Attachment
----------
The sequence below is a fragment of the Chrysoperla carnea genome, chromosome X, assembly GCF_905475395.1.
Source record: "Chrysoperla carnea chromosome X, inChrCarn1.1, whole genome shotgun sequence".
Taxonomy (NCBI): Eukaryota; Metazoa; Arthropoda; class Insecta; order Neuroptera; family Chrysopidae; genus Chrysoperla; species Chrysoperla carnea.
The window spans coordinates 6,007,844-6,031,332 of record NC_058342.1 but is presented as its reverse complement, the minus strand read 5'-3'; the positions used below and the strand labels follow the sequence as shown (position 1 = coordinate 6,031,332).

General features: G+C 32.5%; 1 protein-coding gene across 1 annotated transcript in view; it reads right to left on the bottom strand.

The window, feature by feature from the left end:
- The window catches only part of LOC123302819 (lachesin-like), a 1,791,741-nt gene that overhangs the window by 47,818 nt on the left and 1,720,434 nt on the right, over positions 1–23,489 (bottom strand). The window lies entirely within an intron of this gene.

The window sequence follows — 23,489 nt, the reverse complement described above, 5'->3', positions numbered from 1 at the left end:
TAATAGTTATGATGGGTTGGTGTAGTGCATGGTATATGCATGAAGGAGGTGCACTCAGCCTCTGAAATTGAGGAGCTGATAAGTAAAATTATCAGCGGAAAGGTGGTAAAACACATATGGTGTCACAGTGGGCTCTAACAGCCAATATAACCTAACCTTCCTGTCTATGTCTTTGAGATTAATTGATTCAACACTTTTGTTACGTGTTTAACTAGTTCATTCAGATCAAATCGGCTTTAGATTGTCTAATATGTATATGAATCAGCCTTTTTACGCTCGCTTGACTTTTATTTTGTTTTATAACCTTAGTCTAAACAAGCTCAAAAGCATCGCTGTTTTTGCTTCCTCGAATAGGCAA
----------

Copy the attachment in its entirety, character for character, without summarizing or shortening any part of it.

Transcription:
The sequence below is a fragment of the Chrysoperla carnea genome, chromosome X, assembly GCF_905475395.1.
Source record: "Chrysoperla carnea chromosome X, inChrCarn1.1, whole genome shotgun sequence".
Taxonomy (NCBI): Eukaryota; Metazoa; Arthropoda; class Insecta; order Neuroptera; family Chrysopidae; genus Chrysoperla; species Chrysoperla carnea.
The window spans coordinates 6,007,844-6,031,332 of record NC_058342.1 but is presented as its reverse complement, the minus strand read 5'-3'; the positions used below and the strand labels follow the sequence as shown (position 1 = coordinate 6,031,332).

General features: G+C 32.5%; 1 protein-coding gene across 1 annotated transcript in view; it reads right to left on the bottom strand.

The window, feature by feature from the left end:
- The window catches only part of LOC123302819 (lachesin-like), a 1,791,741-nt gene that overhangs the window by 47,818 nt on the left and 1,720,434 nt on the right, over positions 1–23,489 (bottom strand). The window lies entirely within an intron of this gene.

The window sequence follows — 23,489 nt, the reverse complement described above, 5'->3', positions numbered from 1 at the left end:
TAATAGTTATGATGGGTTGGTGTAGTGCATGGTATATGCATGAAGGAGGTGCACTCAGCCTCTGAAATTGAGGAGCTGATAAGTAAAATTATCAGCGGAAAGGTGGTAAAACACATATGGTGTCACAGTGGGCTCTAACAGCCAATATAACCTAACCTTCCTGTCTATGTCTTTGAGATTAATTGATTCAACACTTTTGTTACGTGTTTAACTAGTTCATTCAGATCAAATCGGCTTTAGATTGTCTAATATGTATATGAATCAGCCTTTTTACGCTCGCTTGACTTTTATTTTGTTTTATAACCTTAGTCTAAACAAGCTCAAAAGCATCGCTGTTTTTGCTTCCTCGAATAGGCAA